States across America are stepping up to fight the effects of climate change. At Arcadia, we enable consumers in each of these states to switch to clean energy and understand just how easy it is! From participating in community solar projects and utilizing wind energy to power your homes or offices, to setting up smart home automation technology and choosing energy-efficient appliances, there are countless ways to save money, energy, and time.
In many ways, the fight against climate change has been recently focused through individual states, their policies, geography, and circumstance. How prevalent the clean energy industry is in each state, what is looks like, and where it’s going varies across borders.
Here, we’re taking a look at where Rhode Island stands. Once a national leader in renewable energy, the state has gone through somewhat of a stagnation in recent years. However, with new community solar projects, off-shore wind generation, and updated renewable portfolio standards, the Ocean State appears poised for renewable renaissance.
Rhode Island’s clean energy industry today
In 2004 the state set one of the first renewable energy portfolio standards — 38.5% by 2035 — requiring retail electricity providers sourced that percentage of it’s energy from clean sources. In 2017 Rhode Island got just over seven percent of it’s energy from renewable sources — mostly biomass.
As a means of quality control, the Rhode Island Public Utilities Commission (PUC) is responsible for monitoring progress to determine if this goal is feasible given the renewable energy supply necessary to meet these requirements. In 2019, the PUC will start to meet every 5 years to assess the use and supply of renewable sources like direct solar radiation, biomass facilities, and fuel cells using renewable resources.
Wind energy in Rhode Island
Rhode Island has some of the most substantial wind resources of any state. Since increased wind production is possible with higher wind speeds in areas of high elevations and low surface roughness, Rhode Island’s offshore ocean territory is ideal to generate high-powered wind energy.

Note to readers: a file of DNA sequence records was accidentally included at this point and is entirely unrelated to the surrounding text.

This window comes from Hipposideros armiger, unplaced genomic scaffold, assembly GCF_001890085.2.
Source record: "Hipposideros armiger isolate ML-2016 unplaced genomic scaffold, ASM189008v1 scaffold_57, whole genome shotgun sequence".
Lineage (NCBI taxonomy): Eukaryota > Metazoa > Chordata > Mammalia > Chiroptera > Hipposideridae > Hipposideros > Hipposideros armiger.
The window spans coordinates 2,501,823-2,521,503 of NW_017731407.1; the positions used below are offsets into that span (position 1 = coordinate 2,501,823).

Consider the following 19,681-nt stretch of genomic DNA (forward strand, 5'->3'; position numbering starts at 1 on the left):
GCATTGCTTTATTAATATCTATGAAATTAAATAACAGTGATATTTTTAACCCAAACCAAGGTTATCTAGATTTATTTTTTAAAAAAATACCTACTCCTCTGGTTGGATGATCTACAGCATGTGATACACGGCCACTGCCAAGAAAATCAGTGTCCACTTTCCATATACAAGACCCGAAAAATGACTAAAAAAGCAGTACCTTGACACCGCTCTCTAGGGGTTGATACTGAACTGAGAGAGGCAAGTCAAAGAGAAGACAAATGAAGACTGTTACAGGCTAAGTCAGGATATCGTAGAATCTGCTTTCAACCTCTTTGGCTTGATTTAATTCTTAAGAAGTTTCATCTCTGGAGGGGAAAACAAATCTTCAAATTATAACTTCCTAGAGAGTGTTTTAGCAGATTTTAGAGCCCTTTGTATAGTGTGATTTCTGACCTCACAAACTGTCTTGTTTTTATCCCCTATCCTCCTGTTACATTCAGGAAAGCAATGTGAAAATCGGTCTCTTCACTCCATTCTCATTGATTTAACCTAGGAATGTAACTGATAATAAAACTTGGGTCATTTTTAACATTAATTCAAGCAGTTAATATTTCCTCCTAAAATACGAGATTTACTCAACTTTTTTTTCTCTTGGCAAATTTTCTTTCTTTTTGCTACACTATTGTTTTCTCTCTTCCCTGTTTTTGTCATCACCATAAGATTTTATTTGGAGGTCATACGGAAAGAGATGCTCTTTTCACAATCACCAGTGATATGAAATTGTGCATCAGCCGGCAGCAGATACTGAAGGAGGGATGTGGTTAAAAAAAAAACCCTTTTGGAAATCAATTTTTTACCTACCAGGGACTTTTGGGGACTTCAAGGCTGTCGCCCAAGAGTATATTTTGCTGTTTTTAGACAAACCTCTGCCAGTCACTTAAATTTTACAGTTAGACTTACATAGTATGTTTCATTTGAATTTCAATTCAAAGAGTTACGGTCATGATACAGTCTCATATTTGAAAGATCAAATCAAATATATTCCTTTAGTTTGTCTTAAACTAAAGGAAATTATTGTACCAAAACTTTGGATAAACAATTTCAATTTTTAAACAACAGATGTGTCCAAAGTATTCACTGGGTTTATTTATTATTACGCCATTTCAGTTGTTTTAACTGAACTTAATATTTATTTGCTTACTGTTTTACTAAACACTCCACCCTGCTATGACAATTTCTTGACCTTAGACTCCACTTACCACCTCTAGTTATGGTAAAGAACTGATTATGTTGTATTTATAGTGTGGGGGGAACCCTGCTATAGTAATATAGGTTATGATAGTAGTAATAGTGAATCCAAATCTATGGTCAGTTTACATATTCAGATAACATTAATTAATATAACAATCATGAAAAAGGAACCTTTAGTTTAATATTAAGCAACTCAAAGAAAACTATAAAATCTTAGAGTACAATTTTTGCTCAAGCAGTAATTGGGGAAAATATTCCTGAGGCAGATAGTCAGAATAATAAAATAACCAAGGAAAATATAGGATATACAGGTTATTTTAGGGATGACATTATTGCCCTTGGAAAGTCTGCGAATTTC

Rhode Island amplified its early wind energy contributions by becoming home to the first offshore wind farm in the U.S. — producing 30 megawatt (MW) per year with 5 turbines supplied by General Electric Renewable Energy.
However, Rhode Island’s wind power history goes even further back. The first commercial-scale wind turbine was introduced in Rhode Island in 2006. According to a comprehensive database of detailed statistics on wind energy, The Wind Power, this community wind facility included one turbine at 50 meters with a total nominal power of 660 kilowatts (kW).
Solar energy in Rhode Island
Rhode Island has also made strides in promoting the use of solar energy for residential, commercial, and industrial capacities. Though solar energy resources in the state are often mischaracterized as are modest at best, the potential for solar generation exceeds current electric power needs in Rhode Island.
As part of a push to bring solar to The Ocean State, Arcadia is bringing one of the first community solar projects online this year. Partnering with Nautilus Solar, Rhode Island renters and homeowners alike can now enroll in the local Goat Island community solar project near Newport. Residents of the state can earn solar savings on their power bills, while sending more clean energy to the grid. Subscribing to the Goat Island project costs absolutely nothing, and is exclusive to Arcadia users.
What’s next for clean energy in Rhode Island?
In March 2017, Governor Gina M. Raimondo announced a new goal to build a total of 1,000 MW of clean energy generation by 2020. This would increase Rhode Island’s clean energy ten-fold from 2016 when the state had an estimated 100 MW of clean energy. In establishing this new goal, the Raimondo Administration is acting upon its commitment to “produce and consumer cleaner, more sustainable energy and leave our kids a healthier planet,” as stated by the Governor upon the opening of the Block Island Wind Farm in 2016.
The OER also reports that at the close of 2018, Rhode Island had about 363 MW of clean energy generating capacity which was broken out to 144 MW of onshore wind, 30 MW of offshore wind, 143 MW of solar, 35 MW of landfill gas or anaerobic digestion, and, finally, 11 MW of small hydroelectric power.
Rhode Island has fully embraced wind and solar energy for it’s future. The state’s policy, private sector, and public are quickly moving to transform the grid and electric supply. With Arcadia community solar and a fast-growing offshore wind industry, the state seems poised to remake it’s energy mix in a very renewable mold.